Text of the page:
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Henrico woman saved by a piece of her son’s liver

mother and son
(Image: Focal Point)

Throughout the pandemic, there has been a shortage of lifesaving organs. In response to this, a team at VCU Health Hume-Lee Transplant Center performed a rare incompatible blood-type liver transplant in 2020. The recipient, Karen Luper, had been suffering from liver disease for over 20 years. She never thought that the organ she needed would come from her son since they were not a blood match. Yet, VCU Health made it happen.

The month of April is National Donate Life Month. People are encouraged to register as organ, eye and tissue donors. To register, click here.



Keyris Manzanares: In medical terms, Brenton Luper and his mother Karen Luper are incompatible, yet, through a rare procedure, Brenton was able to give his mom a piece of his liver as a live organ donor.

Karen Luper: We were not a match.

Brenton Luper: Yeah.

Karen Luper: Our blood types were not a match at all.

Manzanares: To save Karen's life, the team at VCU Health Hume-Lee Transplant Center performed what's called an incompatible liver transplant for the first time.

Karen Luper: Every day I wake up, I'm so grateful. I'm grateful for the life that my son gave me, I'm grateful for my doctors.

Manzanares: Karen has lived with liver disease for over 20 years.

Karen Luper: You compensate, and you adjust your lifestyle to what you could do, and you managed it. I mean, I worked full-time, and I was a single mother with two kids.

Manzanares: According to Dr. David Bruno, one of Luper's doctors, the liver impacts almost every system in your body. You can't live without one.

Dr. David Bruno: Your liver makes bile, so in some ways, your liver makes bile to help you digest fat, but also to excrete some waste products. It makes everything in your body that helps you make a clot except for one factor.

Manzanares: Brenton says when he was younger, he saw his mother suffering for decades, living with a life-threatening liver disease. He says it made them closer.

Brenton Luper: You want to make sure you're there for each other and spend as much time together as you can, and I think it helps foster a little bit tighter of a bond sometimes, 'cause you don't know which trip to the hospital may be the last or something to that nature.

Manzanares: Karen says she knew she'd need a liver transplant, but never imagined the life-saving organ would come from her son.

Karen Luper: It was like my son didn't even blink. It was just, oh, absolutely.

Manzanares: Since the Luper's were not a blood match, Karen and Brenton underwent weeks of preparation.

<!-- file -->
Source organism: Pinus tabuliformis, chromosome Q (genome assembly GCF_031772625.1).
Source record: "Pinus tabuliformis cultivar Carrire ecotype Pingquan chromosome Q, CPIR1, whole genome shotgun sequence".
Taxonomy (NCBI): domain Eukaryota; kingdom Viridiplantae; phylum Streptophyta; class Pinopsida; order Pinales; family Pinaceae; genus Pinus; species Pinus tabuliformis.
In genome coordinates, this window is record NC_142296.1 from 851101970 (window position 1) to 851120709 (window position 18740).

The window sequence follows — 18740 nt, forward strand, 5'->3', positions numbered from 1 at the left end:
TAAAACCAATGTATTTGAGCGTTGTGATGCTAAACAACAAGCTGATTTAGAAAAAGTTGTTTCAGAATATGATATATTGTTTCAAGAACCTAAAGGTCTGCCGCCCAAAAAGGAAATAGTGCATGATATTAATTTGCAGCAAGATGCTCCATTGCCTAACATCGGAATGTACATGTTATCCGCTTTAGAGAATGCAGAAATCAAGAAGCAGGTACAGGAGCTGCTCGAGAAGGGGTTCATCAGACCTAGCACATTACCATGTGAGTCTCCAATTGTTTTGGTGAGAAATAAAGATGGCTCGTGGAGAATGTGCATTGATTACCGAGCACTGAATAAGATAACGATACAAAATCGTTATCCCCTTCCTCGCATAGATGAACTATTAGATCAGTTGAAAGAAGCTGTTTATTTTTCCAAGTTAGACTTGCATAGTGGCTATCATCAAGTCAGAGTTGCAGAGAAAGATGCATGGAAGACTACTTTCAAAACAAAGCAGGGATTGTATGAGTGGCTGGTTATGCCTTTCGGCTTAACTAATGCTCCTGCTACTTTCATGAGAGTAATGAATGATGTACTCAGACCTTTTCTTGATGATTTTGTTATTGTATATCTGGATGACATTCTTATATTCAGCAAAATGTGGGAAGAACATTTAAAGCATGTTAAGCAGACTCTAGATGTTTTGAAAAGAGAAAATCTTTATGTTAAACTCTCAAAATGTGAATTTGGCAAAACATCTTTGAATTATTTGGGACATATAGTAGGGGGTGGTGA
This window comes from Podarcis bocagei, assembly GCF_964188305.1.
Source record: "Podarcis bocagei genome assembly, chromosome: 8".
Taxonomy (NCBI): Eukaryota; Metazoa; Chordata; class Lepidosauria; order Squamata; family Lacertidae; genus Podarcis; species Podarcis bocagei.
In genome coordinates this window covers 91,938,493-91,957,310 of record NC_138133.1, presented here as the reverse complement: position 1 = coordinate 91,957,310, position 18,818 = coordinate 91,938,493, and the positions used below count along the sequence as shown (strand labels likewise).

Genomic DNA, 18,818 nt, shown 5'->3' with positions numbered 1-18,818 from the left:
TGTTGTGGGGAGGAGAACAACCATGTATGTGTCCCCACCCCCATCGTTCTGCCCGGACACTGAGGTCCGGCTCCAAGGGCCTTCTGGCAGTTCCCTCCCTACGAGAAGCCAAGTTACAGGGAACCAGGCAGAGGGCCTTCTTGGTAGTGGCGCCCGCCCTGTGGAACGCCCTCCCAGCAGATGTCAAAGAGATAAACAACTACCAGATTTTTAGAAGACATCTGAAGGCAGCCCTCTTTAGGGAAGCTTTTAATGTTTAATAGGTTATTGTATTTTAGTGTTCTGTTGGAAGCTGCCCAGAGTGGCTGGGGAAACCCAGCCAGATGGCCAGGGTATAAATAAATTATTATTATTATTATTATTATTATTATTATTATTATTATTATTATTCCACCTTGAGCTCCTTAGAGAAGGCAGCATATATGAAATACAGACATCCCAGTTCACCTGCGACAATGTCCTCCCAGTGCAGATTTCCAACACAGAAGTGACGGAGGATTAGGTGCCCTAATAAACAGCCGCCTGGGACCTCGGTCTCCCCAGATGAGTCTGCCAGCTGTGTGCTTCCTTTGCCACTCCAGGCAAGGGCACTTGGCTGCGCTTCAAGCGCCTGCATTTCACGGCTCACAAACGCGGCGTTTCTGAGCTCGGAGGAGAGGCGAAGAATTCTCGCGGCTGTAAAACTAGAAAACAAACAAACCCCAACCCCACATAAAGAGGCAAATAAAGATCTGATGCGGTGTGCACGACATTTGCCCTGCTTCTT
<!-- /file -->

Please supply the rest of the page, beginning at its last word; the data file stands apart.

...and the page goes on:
Brenton Luper: I mean, I feel like each week, it was a different test or drawing more blood or whatever it may be, so that they could increase the likelihood that her body would accept my liver.

Manzanares: Brenton says he'd do it again in a heartbeat.

Brenton Luper: And this has really given us a lot more years with each other, and I don't think you can ask that much more from something.

Manzanares: Dr. Bruno says the Luper's case is remarkable from a scientific perspective.

Dr. Bruno: You could give non-identical compatible transplants. If your donor is O, then that can go into anyone; O is a universal donor, and there are subtypes of A that you could give to anyone, A2 for instance, but they didn't have any of that, actually.

Manzanares: Earlier this year, VCU Health received the largest donation for liver research in U.S. history: $104 million. The money will be used to stop, treat, and prevent liver disease. Dr. Bruno says the donation makes VCU an epicenter for liver research in the country and creates awareness.

Dr. Bruno: I think it shines a light on the disease, and how, really, right now, this is our only choice at the end of the day, that if your liver fails, that you need a liver transplant.

Manzanares: With the transplant, Karen's liver has regenerated, changing her life.

Karen Luper: I don't have to compensate for exhaustion, and I don't have to compensate. I'm not worried about something's going to happen at any minute and I have to go spend a week at the hospital. People really should consider being an organ donor. It is an opportunity for them to give life to someone else.

Manzanares: Karen says she'll never be able to thank Brenton enough.

Karen Luper: For a son to give his mother life, it's a feeling that you can't express.

Brenton Luper: We both also like to constantly give back, and I think that's something that is one of the forefronts as far as a character trait that we both have is what can we do, not for ourselves, but for others.

Manzanares: Reporting for VPM News Focal Point, I'm Keyris Manzanares.